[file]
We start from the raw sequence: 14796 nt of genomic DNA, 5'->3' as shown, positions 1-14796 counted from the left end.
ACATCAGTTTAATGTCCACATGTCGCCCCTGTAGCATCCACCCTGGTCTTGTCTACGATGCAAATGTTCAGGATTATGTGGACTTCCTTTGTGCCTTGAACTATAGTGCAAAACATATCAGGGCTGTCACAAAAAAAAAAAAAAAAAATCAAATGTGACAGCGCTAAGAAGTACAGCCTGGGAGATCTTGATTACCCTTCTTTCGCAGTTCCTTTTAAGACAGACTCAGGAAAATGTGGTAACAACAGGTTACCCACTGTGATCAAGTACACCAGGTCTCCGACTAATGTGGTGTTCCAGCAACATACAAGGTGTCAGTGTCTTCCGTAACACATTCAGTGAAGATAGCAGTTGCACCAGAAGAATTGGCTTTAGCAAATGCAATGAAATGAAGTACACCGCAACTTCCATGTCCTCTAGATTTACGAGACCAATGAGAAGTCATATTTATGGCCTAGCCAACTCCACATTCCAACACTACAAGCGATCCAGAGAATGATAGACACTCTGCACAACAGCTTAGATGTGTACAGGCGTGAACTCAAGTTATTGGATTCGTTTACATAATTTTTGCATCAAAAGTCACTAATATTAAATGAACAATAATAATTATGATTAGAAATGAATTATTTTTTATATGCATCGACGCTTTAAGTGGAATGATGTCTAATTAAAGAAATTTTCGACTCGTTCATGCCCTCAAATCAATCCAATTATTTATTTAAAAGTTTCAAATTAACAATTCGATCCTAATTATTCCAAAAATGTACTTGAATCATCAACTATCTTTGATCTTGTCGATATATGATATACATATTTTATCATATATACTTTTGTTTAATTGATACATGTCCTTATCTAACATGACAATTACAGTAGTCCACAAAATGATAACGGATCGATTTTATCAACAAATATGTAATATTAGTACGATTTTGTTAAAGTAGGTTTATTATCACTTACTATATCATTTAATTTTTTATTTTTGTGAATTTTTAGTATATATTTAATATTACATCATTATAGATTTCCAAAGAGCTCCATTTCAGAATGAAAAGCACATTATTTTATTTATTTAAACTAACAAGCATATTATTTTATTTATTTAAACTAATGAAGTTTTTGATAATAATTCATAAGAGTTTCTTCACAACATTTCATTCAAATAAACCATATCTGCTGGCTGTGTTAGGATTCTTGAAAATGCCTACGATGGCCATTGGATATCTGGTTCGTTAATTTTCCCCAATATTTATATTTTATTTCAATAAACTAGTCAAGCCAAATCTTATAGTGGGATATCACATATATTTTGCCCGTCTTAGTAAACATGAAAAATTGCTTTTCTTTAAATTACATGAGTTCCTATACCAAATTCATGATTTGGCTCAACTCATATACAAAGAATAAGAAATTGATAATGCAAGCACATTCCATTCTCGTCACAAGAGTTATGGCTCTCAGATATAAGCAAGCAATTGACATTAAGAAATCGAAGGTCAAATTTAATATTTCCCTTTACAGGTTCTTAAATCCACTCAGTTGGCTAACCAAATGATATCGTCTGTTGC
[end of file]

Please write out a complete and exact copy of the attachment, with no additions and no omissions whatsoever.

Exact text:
We start from the raw sequence: 14796 nt of genomic DNA, 5'->3' as shown, positions 1-14796 counted from the left end.
ACATCAGTTTAATGTCCACATGTCGCCCCTGTAGCATCCACCCTGGTCTTGTCTACGATGCAAATGTTCAGGATTATGTGGACTTCCTTTGTGCCTTGAACTATAGTGCAAAACATATCAGGGCTGTCACAAAAAAAAAAAAAAAAAATCAAATGTGACAGCGCTAAGAAGTACAGCCTGGGAGATCTTGATTACCCTTCTTTCGCAGTTCCTTTTAAGACAGACTCAGGAAAATGTGGTAACAACAGGTTACCCACTGTGATCAAGTACACCAGGTCTCCGACTAATGTGGTGTTCCAGCAACATACAAGGTGTCAGTGTCTTCCGTAACACATTCAGTGAAGATAGCAGTTGCACCAGAAGAATTGGCTTTAGCAAATGCAATGAAATGAAGTACACCGCAACTTCCATGTCCTCTAGATTTACGAGACCAATGAGAAGTCATATTTATGGCCTAGCCAACTCCACATTCCAACACTACAAGCGATCCAGAGAATGATAGACACTCTGCACAACAGCTTAGATGTGTACAGGCGTGAACTCAAGTTATTGGATTCGTTTACATAATTTTTGCATCAAAAGTCACTAATATTAAATGAACAATAATAATTATGATTAGAAATGAATTATTTTTTATATGCATCGACGCTTTAAGTGGAATGATGTCTAATTAAAGAAATTTTCGACTCGTTCATGCCCTCAAATCAATCCAATTATTTATTTAAAAGTTTCAAATTAACAATTCGATCCTAATTATTCCAAAAATGTACTTGAATCATCAACTATCTTTGATCTTGTCGATATATGATATACATATTTTATCATATATACTTTTGTTTAATTGATACATGTCCTTATCTAACATGACAATTACAGTAGTCCACAAAATGATAACGGATCGATTTTATCAACAAATATGTAATATTAGTACGATTTTGTTAAAGTAGGTTTATTATCACTTACTATATCATTTAATTTTTTATTTTTGTGAATTTTTAGTATATATTTAATATTACATCATTATAGATTTCCAAAGAGCTCCATTTCAGAATGAAAAGCACATTATTTTATTTATTTAAACTAACAAGCATATTATTTTATTTATTTAAACTAATGAAGTTTTTGATAATAATTCATAAGAGTTTCTTCACAACATTTCATTCAAATAAACCATATCTGCTGGCTGTGTTAGGATTCTTGAAAATGCCTACGATGGCCATTGGATATCTGGTTCGTTAATTTTCCCCAATATTTATATTTTATTTCAATAAACTAGTCAAGCCAAATCTTATAGTGGGATATCACATATATTTTGCCCGTCTTAGTAAACATGAAAAATTGCTTTTCTTTAAATTACATGAGTTCCTATACCAAATTCATGATTTGGCTCAACTCATATACAAAGAATAAGAAATTGATAATGCAAGCACATTCCATTCTCGTCACAAGAGTTATGGCTCTCAGATATAAGCAAGCAATTGACATTAAGAAATCGAAGGTCAAATTTAATATTTCCCTTTACAGGTTCTTAAATCCACTCAGTTGGCTAACCAAATGATATCGTCTGTTGC